Hello,

Would you please give a hint to define a template class specialization in a template class which is in a namespace

I have tried following code with gcc 4.1 and get an error message but Visual studio has no problem with it.

namespace A {
   template <typename T>
   struct B {
   template <typename X>
   struct G;
   template <>
   struct G<int>;
};
}

Thanks in advance.

You've stumbled on a gray area, but the long and short of things is that what you're trying to do is illegal in standard C++, and all of the direct workarounds are also illegal. An explicit specialization needs to be in the enclosing namespace scope, which would place it outside your class:

namespace A {
  template <typename T>
  struct B {
    template <typename X>
    struct G;
  };

  template <typename T>
  template<>
  struct B<T>::G<int>;
}

The problem is that this is also illegal because you aren't allowed to specialize the nested class without also specializing the containing class. This compiles, but limits you severely:

namespace A {
  template <typename T>
  struct B {
    template <typename X>
    struct G;
  };

  template<>
  template<>
  struct B<int>::G<int>;
}

If B weren't a template class, this wouldn't be a problem. The end result is that you're stuck with indirect fixes like wrapping the whole of B and its "nested" classes in a nested namespace:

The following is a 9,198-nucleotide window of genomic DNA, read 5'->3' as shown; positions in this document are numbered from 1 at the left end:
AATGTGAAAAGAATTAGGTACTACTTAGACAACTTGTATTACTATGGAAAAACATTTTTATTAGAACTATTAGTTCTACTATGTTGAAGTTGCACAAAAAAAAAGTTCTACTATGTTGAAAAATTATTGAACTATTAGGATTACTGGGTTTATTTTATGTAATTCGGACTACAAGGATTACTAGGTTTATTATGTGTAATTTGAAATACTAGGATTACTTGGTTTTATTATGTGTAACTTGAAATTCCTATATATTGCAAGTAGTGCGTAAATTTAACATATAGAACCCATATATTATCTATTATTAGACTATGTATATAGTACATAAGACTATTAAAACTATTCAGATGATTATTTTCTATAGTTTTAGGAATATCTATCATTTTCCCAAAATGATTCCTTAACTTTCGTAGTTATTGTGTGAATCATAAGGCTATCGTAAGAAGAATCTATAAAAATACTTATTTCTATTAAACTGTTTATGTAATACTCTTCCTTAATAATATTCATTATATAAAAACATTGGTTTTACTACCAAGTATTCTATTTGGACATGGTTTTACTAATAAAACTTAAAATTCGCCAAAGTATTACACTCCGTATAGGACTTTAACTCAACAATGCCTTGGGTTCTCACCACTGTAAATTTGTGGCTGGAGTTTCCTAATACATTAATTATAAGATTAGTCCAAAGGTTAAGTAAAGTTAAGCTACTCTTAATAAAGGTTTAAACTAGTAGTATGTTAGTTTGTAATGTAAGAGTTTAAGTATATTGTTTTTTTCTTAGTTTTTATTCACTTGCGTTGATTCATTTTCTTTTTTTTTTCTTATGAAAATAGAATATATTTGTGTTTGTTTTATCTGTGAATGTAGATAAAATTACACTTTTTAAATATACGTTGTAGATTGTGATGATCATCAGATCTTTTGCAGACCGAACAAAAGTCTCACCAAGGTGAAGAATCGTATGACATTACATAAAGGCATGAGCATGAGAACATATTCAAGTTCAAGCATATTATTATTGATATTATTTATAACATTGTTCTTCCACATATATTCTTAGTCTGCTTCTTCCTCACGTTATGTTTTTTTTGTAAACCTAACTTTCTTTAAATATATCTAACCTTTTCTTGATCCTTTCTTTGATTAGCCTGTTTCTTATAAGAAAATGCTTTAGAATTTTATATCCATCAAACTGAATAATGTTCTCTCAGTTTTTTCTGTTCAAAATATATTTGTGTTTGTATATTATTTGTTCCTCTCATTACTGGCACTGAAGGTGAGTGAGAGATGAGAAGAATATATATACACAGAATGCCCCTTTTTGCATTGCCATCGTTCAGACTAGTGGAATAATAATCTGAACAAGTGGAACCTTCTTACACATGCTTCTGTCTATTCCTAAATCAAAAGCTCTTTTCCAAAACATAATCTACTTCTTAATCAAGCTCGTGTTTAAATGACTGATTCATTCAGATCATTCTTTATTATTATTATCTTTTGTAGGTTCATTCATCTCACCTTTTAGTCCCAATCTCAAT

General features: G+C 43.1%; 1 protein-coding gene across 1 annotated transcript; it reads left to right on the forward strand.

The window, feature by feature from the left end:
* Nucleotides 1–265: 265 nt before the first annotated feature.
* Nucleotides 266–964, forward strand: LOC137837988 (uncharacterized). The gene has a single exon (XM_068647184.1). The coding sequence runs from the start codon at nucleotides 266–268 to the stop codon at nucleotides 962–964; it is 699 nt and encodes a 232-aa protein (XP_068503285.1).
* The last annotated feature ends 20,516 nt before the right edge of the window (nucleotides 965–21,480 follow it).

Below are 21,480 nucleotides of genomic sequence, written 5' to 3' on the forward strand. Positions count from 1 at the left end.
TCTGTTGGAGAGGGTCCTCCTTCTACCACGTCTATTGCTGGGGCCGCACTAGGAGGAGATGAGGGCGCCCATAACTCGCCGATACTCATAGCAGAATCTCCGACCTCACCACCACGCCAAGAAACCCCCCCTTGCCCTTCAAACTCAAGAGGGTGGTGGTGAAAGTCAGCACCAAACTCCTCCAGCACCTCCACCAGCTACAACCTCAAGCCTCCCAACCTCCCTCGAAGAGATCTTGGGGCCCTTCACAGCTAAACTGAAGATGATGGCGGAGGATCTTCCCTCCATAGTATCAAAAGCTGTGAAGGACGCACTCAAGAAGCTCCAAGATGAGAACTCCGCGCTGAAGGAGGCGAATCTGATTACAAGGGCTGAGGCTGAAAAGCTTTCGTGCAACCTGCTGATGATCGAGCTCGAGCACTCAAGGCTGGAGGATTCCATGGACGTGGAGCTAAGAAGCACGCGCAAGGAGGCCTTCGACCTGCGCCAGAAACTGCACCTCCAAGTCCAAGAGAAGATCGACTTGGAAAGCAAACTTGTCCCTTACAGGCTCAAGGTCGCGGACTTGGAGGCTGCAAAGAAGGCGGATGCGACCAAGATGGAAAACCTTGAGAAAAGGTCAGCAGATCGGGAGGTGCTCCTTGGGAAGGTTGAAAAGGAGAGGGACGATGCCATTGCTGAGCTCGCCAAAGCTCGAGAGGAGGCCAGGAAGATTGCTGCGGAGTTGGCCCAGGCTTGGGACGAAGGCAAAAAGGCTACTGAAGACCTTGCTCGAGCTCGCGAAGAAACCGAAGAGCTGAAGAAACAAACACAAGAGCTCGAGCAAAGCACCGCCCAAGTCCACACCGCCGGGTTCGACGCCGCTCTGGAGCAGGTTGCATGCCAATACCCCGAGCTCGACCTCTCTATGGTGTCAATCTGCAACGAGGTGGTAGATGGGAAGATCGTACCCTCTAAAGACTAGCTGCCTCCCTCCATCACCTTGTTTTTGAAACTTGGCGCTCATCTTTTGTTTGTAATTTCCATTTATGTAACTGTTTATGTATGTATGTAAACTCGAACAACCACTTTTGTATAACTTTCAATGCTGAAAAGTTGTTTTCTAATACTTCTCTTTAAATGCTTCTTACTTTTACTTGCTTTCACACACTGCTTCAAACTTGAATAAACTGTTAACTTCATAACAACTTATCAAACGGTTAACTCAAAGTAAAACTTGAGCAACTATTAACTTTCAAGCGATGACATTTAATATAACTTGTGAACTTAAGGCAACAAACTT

namespace A {
  namespace B {
    template <typename T>
    struct B {
    };

    template <typename X>
    struct G;

    template<>
    struct G<int>;
  }
}

Now the problem goes away because you're not trying to nest a specialized class inside a template class, and you still have the benefit of a unique scope for B, G, and all of G's specializations.

you can get the effect that you intended (specializing the nested class without also specializing the containing class) this way: delegate the nested template to another template at some namespace scope which has an explicit specialization:

#include <iostream>

namespace A
{
  namespace impl_detail
  {
    // generalization:
    template < typename T, typename X > struct B_G
    {
      static inline const char* id() { return "generalization" ; }
    } ;

    // specialization:
    template < typename T > struct B_G< T, int >
    {
      static const char* id() { return "specialization (int)" ; }
    } ;
  }

  template <typename T>
  struct B
  {
    template <typename X> struct G : impl_detail::B_G<T,X> {} ;
  };
}

int main()
{
  std::cout << A::B<double>::G<void>::id() << '\n' ;
  std::cout << A::B<void>::G<double>::id() << '\n' ;
  std::cout << A::B<double>::G<int>::id() << '\n' ;
  std::cout << A::B<void>::G<int>::id() << '\n' ;
}

as Narue mentioned, it is a gray area, and has been the subject of debate since 1988.
this issue is still not closed and is part of the C++ Standard Core Language Defect Reports (under consideration by the working group).
http://www.open-std.org/jtc1/sc22/wg21/docs/cwg_defects.html#44

This article has been dead for over six months. Start a new discussion instead.